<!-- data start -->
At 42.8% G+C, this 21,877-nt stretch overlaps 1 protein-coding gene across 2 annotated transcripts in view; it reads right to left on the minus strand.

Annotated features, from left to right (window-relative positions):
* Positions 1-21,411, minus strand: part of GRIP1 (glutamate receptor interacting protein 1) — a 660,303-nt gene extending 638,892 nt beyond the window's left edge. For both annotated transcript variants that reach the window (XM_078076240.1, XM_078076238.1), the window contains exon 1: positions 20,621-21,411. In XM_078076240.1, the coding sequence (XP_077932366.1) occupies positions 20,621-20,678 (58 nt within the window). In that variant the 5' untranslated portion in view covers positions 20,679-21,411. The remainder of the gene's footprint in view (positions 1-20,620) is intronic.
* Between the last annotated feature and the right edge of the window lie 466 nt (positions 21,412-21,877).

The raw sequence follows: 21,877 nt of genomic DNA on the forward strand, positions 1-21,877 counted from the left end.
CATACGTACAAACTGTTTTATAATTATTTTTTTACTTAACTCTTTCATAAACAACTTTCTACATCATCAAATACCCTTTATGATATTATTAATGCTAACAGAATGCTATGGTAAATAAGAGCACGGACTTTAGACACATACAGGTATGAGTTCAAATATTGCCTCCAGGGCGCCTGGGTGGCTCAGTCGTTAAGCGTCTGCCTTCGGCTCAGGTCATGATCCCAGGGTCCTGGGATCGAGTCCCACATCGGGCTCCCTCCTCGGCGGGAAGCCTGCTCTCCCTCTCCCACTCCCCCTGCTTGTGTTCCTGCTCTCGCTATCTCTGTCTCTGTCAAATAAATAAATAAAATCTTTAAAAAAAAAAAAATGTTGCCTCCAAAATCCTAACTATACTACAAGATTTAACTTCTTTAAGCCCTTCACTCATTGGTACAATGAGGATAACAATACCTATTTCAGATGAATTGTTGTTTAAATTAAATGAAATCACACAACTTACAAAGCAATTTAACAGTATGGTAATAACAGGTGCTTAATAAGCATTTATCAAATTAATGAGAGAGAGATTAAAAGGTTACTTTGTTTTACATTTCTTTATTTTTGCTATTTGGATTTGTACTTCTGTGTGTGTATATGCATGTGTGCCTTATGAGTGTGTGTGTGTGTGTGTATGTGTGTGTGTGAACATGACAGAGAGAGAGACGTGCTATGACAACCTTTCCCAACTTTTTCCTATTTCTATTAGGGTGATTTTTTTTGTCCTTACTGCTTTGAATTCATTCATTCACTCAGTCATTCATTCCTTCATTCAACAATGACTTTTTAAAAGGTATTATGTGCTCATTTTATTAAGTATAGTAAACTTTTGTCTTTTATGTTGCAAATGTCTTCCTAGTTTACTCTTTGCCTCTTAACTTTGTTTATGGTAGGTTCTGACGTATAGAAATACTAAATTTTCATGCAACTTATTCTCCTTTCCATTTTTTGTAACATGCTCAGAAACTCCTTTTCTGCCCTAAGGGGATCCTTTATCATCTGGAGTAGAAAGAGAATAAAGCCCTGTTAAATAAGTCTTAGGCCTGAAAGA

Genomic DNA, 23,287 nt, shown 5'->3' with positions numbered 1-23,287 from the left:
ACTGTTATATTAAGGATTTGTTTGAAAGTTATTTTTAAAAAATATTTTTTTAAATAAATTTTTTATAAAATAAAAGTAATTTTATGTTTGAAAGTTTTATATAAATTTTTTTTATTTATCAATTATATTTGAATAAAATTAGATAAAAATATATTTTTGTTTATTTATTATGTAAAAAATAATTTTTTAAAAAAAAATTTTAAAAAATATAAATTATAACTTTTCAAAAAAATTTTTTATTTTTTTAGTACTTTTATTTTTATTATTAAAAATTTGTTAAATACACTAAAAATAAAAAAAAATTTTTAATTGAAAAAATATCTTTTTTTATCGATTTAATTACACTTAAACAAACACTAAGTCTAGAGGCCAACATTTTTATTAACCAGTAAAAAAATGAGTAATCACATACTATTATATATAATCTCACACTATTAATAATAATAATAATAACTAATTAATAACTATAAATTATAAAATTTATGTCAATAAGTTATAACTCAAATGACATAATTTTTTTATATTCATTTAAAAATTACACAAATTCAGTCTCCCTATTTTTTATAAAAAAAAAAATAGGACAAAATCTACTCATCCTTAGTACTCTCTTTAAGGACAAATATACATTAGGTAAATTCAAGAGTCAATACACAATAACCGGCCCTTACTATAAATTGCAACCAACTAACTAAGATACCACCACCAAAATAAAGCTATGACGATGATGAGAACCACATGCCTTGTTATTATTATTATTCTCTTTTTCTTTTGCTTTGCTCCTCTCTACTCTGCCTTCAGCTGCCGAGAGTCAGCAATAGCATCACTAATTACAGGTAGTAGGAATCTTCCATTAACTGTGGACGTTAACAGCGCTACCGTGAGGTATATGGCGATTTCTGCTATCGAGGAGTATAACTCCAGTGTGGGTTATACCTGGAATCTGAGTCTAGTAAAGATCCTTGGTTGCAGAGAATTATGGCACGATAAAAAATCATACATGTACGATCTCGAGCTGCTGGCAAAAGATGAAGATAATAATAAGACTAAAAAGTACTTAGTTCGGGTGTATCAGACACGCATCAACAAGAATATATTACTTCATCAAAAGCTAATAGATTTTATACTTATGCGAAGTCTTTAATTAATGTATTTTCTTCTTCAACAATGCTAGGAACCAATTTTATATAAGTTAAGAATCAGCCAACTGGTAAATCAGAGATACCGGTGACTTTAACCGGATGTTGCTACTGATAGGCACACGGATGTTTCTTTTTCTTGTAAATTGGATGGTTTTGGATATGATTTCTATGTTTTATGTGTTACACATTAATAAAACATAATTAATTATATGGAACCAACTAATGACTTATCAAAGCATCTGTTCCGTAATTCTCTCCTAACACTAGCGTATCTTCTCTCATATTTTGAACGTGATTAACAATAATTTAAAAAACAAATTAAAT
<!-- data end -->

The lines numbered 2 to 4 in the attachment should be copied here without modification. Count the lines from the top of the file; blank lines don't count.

Annotated features, from left to right (window-relative positions):
* Positions 1-21,411, minus strand: part of GRIP1 (glutamate receptor interacting protein 1) — a 660,303-nt gene extending 638,892 nt beyond the window's left edge. For both annotated transcript variants that reach the window (XM_078076240.1, XM_078076238.1), the window contains exon 1: positions 20,621-21,411. In XM_078076240.1, the coding sequence (XP_077932366.1) occupies positions 20,621-20,678 (58 nt within the window). In that variant the 5' untranslated portion in view covers positions 20,679-21,411. The remainder of the gene's footprint in view (positions 1-20,620) is intronic.
* Between the last annotated feature and the right edge of the window lie 466 nt (positions 21,412-21,877).